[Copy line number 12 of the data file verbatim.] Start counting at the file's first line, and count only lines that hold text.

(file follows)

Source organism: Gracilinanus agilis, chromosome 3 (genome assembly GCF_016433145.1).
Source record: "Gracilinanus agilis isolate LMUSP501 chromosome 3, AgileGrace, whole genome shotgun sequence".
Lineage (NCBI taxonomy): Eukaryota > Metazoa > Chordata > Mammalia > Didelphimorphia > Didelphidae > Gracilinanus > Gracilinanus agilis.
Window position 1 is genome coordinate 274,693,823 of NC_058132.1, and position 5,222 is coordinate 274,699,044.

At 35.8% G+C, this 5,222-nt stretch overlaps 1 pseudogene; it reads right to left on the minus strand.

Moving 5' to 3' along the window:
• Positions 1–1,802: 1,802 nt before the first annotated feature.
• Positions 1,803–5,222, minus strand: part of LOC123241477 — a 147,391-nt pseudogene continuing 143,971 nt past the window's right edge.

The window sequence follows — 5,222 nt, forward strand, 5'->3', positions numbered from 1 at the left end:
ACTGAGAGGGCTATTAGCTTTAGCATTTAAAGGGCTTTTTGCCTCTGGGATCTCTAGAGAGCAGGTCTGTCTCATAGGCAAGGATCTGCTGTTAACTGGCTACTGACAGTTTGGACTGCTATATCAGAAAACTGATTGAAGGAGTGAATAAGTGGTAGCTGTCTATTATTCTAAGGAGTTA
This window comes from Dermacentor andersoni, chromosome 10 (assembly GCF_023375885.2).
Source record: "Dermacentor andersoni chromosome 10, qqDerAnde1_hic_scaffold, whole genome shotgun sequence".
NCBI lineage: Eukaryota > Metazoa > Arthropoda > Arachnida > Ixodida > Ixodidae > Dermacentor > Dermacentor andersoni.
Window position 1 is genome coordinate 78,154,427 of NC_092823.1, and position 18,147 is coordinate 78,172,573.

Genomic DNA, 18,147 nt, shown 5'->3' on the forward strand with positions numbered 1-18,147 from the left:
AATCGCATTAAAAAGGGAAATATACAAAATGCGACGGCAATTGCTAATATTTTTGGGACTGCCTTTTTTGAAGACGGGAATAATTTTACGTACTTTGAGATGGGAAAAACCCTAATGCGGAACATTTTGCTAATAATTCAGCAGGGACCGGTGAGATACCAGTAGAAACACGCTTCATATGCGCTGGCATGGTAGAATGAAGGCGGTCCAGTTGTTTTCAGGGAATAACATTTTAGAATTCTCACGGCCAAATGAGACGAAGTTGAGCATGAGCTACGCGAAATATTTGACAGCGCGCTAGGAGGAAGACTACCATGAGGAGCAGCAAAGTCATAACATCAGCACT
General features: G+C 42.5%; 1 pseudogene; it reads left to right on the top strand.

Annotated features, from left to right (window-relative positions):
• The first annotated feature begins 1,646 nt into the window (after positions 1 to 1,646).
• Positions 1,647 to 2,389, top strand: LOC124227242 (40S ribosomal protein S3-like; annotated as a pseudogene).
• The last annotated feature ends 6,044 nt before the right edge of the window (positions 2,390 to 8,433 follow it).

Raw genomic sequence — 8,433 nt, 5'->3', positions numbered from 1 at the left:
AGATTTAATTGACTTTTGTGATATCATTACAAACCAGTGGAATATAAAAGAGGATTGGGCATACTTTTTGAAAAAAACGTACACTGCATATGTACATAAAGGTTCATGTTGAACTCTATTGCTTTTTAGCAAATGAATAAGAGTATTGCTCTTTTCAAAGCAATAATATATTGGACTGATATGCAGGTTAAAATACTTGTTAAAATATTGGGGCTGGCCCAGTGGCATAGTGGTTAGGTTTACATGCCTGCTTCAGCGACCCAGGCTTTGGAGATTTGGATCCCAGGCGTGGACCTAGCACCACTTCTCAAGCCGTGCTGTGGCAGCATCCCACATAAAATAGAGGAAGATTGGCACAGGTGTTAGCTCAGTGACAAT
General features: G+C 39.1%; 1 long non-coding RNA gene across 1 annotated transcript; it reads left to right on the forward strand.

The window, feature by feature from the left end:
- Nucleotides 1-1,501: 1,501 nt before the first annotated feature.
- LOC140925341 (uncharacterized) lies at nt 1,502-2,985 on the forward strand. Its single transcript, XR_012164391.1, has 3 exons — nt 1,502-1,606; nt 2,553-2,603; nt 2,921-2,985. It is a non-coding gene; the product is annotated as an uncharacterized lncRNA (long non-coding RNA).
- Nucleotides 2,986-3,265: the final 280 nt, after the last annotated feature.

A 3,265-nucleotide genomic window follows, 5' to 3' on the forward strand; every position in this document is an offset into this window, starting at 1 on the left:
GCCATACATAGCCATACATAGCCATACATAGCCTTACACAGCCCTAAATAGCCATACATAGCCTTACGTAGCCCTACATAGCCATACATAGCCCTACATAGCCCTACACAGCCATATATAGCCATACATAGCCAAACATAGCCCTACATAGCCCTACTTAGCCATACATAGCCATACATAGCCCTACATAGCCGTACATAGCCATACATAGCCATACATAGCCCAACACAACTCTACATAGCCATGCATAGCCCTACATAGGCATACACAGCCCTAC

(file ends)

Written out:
Source record: "Dermacentor andersoni chromosome 10, qqDerAnde1_hic_scaffold, whole genome shotgun sequence".